GOP out­cast to his party: Where’s your courage?

The Repub­li­cans’ ne­go­ti­at­ing po­si­tion is morally in­de­fen­si­ble.

Austin American-Statesman - - BALANCED VIEWS - FROM THE LEFT Mon­day Tues­day Wed­nes­day Thurs­day Milbank writes for The Washington Post; danamil­bank@wash­post.com. Fri­day Satur­day Sun­day

It

seems the Repub­li­cans have run out of squishy mod­er­ates to purge. Now they’re start­ing to run con­ser­va­tives out of town for be­ing in­suf­fi­ciently doc­tri­naire.

Ex­hibit A: The de­fen­es­tra­tion of Tom Cole.

Cole, a deeply con­ser­va­tive con­gress­man from deeply Repub­li­can Ok­la­homa, is not to be con­fused with a RINO: Repub­li­can in name only. But when the law­maker, who has been part of House GOP lead­er­ship, floated a per­fectly sen­si­ble no­tion — that Repub­li­cans should ac­cept Pres­i­dent Barack Obama’s of­fer to ex­tend tax cuts for the 98 per­cent of Amer­i­cans who earn less than $250,000 a year — he was treated as if he had been caught read­ing Marx in the Repub­li­can cloak­room.

“I think he’s wrong, and I think most of the con­fer­ence thinks that he’s wrong,” de­clared rookie Rep. Raul Labrador, R-Idaho. Cole, he said, is “a man who has voted for a lot of the in­creased spend­ing in Washington, D.C., and that’s the prob­lem. We have a lot of Repub­li­cans who are, you know, catch­ing their hair on fire right now, but they’re the ones who were here for 10 or 20 years caus­ing all the prob­lems that we’re now fac­ing.” Rep. Scott Gar­rett, R-N.J., called Cole’s po­si­tion “ab­surd.” House Speaker John Boehner went be­fore the cam­eras to de­liver Cole a rare pub­lic re­buke.

Cole, who en­joys a life­time rat­ing of 92 per­cent from the Amer­i­can Con­ser­va­tive Union as he en­ters his sixth term, isn’t wor­ried about a putsch. “I think I’m go­ing to be hard to sell as a dan­ger­ous lib­eral,” he told me with a chuckle. The out­rage, he said, “sur­prised me a lit­tle bit, be­cause I think the pol­i­tics of this are blind­ingly clear.”

Cole is cor­rect, for two rea­sons. On a prac­ti­cal level, his plan calls Obama’s bluff: Be­cause rais­ing taxes on the top 2 per­cent of earn­ers won’t bring in nearly enough tax rev­enue to fix the bud­get prob­lem, Obama would likely be forced to come up with some se­ri­ous en­ti­tle­ment-pro­gram cuts as part of a larger tax-and-spend­ing deal.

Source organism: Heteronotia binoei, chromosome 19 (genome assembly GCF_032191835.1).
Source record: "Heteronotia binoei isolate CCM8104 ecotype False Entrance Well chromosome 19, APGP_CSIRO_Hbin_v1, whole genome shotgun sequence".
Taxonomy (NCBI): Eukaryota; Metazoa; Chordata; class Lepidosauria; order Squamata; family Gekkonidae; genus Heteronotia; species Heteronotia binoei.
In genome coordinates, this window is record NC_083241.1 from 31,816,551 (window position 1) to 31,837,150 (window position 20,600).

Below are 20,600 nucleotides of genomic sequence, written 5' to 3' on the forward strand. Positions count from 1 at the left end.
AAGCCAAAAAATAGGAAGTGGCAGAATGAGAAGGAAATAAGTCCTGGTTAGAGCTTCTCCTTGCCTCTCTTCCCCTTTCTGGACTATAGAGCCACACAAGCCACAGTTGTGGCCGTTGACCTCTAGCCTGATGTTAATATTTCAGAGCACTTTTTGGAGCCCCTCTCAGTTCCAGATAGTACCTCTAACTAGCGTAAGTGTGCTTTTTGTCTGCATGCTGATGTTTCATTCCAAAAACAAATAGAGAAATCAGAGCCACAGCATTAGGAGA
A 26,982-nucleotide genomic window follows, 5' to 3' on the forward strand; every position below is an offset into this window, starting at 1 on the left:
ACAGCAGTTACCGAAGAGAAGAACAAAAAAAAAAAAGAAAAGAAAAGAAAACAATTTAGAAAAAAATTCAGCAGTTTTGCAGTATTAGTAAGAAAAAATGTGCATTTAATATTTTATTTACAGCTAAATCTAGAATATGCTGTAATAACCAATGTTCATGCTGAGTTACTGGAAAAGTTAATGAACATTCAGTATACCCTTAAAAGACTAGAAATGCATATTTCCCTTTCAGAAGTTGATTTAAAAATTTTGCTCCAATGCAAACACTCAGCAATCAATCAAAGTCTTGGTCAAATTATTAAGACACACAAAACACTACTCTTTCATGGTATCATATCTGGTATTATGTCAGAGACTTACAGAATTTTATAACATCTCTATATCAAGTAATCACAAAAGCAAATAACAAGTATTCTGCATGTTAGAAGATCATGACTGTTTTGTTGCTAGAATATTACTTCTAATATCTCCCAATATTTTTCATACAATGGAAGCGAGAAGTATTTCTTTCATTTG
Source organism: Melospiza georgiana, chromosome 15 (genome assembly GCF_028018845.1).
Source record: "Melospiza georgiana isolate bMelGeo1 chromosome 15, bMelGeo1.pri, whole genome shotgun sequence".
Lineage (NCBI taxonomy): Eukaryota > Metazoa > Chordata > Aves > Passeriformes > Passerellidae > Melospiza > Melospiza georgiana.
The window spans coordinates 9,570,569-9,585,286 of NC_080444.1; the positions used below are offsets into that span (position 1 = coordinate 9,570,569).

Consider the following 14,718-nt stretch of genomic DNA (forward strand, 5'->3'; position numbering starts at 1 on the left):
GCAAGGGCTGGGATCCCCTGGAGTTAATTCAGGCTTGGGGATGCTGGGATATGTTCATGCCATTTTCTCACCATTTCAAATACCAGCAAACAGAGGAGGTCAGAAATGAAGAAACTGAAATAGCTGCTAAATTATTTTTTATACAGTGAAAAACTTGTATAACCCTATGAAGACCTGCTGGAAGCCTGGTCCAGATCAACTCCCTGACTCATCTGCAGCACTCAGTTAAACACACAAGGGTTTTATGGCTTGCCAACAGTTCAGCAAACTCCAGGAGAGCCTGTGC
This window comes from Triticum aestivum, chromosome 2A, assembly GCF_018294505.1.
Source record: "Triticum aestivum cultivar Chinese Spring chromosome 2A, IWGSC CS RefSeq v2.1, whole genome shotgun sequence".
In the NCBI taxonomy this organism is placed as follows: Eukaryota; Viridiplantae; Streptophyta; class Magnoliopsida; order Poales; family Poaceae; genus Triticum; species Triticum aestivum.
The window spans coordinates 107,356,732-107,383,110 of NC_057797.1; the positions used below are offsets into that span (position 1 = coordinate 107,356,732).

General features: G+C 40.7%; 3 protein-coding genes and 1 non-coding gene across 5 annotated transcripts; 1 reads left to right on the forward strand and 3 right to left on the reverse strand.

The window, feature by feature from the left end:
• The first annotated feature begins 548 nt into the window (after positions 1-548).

But Cole is right for a larger rea­son: The Repub­li­cans’ ne­go­ti­at­ing po­si­tion is morally in­de­fen­si­ble. They are hold­ing 98 per­cent of Amer­i­cans hostage by re­fus­ing to spare them a tax hike un­less the wealth­i­est 2 per­cent are in­cluded.

“Some peo­ple seem to think this is lever­age. I think that’s wrong,” Cole said. “You don’t con­sider peo­ple’s lives as lever­age. I live in a blue-col­lar neigh­bor­hood. I’ve got a re­tired master

Scot Le­high

Paul Krug­man

Dana Milbank

Mau­reen Dowd sergeant as my next door neigh­bor, po­lice of­fi­cer across the street. Th­ese are work­ing folks, they’re great peo­ple, and the idea that I would ever use them as lever­age is just wrong.”

In de­fy­ing the party purists, Cole is tak­ing a novel ap­proach: do­ing what his con­stituents want him to do. His staff re­ports that calls and emails to his Washington of­fice are run­ning 70 per­cent fa­vor­able, and calls to his south­cen­tral Ok­la­homa of­fices are 90 per­cent pos­i­tive.

No sur­prise: Me­dian in­come in his district is un­der $47,000, be­low the na­tional av­er­age of $52,000. Only 1.8 per­cent of house­holds there have in­come of $200,000 or more.

“They’re pro-busi­ness, they’re profree en­ter­prise,” Cole said of his con­stituents, who are farm and ranch work­ers, oil em­ploy­ees and the like. “But they’re go­ing to want to know that we’re not go­ing to raise taxes on them be­cause they make $43,000 a year, and $1,000 to $2,000 is a lot of money when you’re try­ing to raise a fam­ily.”

Cole, who worked as a po­lit­i­cal con­sul­tant and as chief of staff at the Repub­li­can Na­tional Com­mit­tee be­fore coming to Congress, un­der­stands this re­al­ity bet­ter than many of his peers. In their ob­ses­sion with pro­tect­ing the wealth­i­est, Repub­li­cans of­ten work against their own con­stituents, be­cause red states tend to be poorer and more re­liant on government spend­ing.

Cole’s stand is a re­fresh­ing re­minder that be­ing con­ser­va­tive doesn’t mean you are un­rea­son­able. “Both sides, I think, need to be a lot more cleareyed,” he told me. “We’re go­ing to be liv­ing in this house to­gether for four years in all like­li­hood. Let’s get some things done that we can agree on.”

Thank­fully, Cole, who won re-elec­tion with 68 per­cent of the vote, isn’t in­tim­i­dated. Of his in­tra-party crit­ics, Cole asks: “Where’s your po­lit­i­cal courage? It’s pretty easy to vote ‘no’ around here. But we’ve got a di­vided government. The Amer­i­can peo­ple rat­i­fied that in this elec­tion. They’ve ba­si­cally told us to work to­gether. Here’s some­thing we both agree on that would be in their in­ter­est. Why don’t we do this?”

Gail Collins

John Young

Leonard Pitts

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